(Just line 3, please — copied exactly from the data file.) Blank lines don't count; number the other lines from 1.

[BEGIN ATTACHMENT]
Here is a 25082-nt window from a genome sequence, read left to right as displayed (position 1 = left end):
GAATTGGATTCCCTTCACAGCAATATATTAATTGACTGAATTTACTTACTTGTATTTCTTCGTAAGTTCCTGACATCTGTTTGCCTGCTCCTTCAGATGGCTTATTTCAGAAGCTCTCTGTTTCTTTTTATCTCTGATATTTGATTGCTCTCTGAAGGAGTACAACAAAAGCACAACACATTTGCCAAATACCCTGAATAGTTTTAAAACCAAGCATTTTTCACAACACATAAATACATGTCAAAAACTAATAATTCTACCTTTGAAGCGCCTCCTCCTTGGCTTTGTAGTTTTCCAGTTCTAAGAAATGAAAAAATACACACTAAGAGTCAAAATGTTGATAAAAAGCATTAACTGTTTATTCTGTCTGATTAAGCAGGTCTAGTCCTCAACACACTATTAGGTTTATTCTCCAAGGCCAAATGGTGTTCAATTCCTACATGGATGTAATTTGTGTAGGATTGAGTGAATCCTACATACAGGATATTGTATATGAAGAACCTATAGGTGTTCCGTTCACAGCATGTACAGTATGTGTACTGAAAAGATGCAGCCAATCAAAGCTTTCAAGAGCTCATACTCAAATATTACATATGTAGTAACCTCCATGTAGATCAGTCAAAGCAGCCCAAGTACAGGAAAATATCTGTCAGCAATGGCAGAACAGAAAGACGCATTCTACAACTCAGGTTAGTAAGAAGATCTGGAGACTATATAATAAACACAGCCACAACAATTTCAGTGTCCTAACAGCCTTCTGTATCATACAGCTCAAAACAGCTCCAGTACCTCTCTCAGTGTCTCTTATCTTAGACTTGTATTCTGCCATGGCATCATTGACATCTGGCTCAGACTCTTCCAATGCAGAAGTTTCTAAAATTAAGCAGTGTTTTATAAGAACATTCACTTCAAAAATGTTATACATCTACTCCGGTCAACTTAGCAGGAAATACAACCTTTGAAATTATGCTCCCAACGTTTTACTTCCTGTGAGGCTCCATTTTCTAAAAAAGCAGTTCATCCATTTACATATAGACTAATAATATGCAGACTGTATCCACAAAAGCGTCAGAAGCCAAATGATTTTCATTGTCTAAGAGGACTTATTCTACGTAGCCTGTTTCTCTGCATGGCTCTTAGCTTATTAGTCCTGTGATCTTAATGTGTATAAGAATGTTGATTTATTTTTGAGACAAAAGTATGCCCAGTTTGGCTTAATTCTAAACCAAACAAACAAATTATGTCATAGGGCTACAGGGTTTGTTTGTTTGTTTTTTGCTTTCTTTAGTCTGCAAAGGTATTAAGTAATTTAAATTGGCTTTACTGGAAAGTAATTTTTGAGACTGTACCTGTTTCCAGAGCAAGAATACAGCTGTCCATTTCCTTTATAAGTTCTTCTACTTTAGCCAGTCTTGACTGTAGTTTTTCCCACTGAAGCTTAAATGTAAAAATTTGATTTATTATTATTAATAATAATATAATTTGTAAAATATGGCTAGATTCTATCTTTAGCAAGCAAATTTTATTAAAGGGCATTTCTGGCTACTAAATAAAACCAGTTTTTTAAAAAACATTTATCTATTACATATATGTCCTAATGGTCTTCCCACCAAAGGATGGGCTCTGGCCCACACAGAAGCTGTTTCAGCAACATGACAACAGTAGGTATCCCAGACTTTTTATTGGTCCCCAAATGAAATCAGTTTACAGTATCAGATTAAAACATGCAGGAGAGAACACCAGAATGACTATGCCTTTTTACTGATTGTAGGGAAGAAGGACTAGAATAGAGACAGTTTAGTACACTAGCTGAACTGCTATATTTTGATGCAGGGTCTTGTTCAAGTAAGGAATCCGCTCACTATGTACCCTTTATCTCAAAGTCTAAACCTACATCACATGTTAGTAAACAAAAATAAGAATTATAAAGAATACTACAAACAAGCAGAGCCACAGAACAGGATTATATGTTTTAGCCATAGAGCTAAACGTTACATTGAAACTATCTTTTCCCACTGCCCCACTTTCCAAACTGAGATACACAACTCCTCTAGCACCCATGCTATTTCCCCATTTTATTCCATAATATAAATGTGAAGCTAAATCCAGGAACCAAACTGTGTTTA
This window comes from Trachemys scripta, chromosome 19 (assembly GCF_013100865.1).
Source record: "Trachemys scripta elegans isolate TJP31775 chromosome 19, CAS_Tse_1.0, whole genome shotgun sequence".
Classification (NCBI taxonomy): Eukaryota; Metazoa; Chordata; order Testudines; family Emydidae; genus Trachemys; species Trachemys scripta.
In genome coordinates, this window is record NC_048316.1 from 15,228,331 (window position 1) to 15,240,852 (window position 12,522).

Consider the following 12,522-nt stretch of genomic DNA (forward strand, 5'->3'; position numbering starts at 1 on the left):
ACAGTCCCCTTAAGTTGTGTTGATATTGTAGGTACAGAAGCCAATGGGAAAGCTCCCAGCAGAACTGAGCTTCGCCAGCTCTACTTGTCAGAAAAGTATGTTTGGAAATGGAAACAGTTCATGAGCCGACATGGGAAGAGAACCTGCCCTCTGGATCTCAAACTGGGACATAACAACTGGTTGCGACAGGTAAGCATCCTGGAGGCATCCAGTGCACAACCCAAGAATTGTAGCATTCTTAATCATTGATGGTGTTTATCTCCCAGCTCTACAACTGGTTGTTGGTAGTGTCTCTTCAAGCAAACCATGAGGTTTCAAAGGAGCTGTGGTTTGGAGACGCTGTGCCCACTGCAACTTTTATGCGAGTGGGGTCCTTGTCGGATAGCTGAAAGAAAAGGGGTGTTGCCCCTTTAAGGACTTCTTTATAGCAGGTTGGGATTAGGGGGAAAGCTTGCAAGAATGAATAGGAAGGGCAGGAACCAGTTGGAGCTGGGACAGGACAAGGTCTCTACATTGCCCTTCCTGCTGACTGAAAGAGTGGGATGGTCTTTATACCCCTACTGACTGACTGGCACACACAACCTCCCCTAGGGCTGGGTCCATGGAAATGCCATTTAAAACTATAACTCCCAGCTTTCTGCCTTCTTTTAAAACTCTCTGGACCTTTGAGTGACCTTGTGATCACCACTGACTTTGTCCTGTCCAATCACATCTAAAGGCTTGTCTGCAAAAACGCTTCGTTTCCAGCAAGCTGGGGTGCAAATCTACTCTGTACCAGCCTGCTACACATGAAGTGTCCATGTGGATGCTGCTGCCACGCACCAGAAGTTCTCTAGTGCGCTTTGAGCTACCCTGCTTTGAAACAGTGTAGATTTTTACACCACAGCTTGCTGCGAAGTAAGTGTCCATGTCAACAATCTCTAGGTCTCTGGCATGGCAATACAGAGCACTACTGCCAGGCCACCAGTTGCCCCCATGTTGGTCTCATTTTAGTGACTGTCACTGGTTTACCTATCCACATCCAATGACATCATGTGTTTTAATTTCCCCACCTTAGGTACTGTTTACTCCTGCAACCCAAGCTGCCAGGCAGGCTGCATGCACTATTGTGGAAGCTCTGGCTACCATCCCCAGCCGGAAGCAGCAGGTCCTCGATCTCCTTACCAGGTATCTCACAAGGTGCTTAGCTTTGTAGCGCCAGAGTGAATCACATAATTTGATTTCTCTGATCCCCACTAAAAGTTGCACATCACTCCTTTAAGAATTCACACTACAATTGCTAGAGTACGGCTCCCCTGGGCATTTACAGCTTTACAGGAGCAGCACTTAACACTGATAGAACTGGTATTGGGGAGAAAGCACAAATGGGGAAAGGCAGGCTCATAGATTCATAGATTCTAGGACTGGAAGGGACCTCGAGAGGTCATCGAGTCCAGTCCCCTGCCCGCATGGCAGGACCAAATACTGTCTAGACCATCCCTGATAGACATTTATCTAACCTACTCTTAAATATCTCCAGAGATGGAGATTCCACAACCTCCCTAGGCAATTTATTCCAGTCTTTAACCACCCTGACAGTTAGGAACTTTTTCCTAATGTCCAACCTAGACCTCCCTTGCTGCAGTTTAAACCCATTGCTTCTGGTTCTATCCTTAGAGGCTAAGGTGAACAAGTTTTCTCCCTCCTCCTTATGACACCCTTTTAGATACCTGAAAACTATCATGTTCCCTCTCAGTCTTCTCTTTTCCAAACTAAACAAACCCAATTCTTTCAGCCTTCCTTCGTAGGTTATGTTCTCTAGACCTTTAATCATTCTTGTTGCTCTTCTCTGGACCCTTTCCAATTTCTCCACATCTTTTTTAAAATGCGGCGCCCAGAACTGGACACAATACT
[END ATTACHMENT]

This window comes from Trachemys scripta, chromosome 19 (assembly GCF_013100865.1).